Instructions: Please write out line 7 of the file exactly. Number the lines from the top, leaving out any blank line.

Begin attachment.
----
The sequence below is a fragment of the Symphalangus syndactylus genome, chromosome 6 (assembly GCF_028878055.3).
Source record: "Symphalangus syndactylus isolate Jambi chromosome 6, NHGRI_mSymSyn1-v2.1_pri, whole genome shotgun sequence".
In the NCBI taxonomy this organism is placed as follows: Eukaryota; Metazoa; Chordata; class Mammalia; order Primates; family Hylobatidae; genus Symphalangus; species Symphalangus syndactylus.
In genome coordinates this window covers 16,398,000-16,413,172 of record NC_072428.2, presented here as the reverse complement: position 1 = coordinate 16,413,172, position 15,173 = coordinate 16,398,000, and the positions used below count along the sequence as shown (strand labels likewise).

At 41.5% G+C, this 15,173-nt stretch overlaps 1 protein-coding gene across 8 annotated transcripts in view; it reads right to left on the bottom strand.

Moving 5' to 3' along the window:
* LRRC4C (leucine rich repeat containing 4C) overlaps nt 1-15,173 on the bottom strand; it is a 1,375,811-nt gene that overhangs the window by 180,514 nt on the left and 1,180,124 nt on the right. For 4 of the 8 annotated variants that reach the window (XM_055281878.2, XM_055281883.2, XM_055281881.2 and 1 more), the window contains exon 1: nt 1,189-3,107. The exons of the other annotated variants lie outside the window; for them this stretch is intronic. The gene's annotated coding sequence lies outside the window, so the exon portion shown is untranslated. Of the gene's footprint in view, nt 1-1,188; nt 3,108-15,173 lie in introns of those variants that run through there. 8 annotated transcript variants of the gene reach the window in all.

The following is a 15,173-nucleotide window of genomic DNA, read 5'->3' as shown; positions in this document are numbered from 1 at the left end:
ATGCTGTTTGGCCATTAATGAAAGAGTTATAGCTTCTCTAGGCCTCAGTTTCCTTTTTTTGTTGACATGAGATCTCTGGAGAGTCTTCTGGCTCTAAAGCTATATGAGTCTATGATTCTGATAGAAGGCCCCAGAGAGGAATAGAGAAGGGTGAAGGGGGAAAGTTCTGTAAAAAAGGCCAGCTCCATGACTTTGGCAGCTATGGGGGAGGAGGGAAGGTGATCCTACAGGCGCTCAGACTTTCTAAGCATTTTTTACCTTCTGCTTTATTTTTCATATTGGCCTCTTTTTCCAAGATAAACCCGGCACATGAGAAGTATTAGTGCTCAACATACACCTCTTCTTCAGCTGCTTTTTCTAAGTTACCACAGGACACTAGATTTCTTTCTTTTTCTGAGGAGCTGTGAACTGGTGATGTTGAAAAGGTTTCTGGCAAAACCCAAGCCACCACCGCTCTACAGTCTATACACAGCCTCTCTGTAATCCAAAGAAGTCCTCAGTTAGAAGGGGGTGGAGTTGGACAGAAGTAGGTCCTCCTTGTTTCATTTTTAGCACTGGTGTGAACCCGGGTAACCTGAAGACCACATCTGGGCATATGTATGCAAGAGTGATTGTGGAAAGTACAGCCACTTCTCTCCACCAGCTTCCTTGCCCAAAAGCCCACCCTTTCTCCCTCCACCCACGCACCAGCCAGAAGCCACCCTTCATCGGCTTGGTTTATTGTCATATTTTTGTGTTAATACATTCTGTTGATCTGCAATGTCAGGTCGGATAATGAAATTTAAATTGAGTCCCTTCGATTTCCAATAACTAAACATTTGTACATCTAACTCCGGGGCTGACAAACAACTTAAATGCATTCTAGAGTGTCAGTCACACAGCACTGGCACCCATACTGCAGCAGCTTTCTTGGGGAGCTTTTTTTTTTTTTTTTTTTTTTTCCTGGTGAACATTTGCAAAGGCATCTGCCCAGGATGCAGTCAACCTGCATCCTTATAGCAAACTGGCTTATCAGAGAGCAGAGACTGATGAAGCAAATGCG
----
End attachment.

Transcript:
* LRRC4C (leucine rich repeat containing 4C) overlaps nt 1-15,173 on the bottom strand; it is a 1,375,811-nt gene that overhangs the window by 180,514 nt on the left and 1,180,124 nt on the right. For 4 of the 8 annotated variants that reach the window (XM_055281878.2, XM_055281883.2, XM_055281881.2 and 1 more), the window contains exon 1: nt 1,189-3,107. The exons of the other annotated variants lie outside the window; for them this stretch is intronic. The gene's annotated coding sequence lies outside the window, so the exon portion shown is untranslated. Of the gene's footprint in view, nt 1-1,188; nt 3,108-15,173 lie in introns of those variants that run through there. 8 annotated transcript variants of the gene reach the window in all.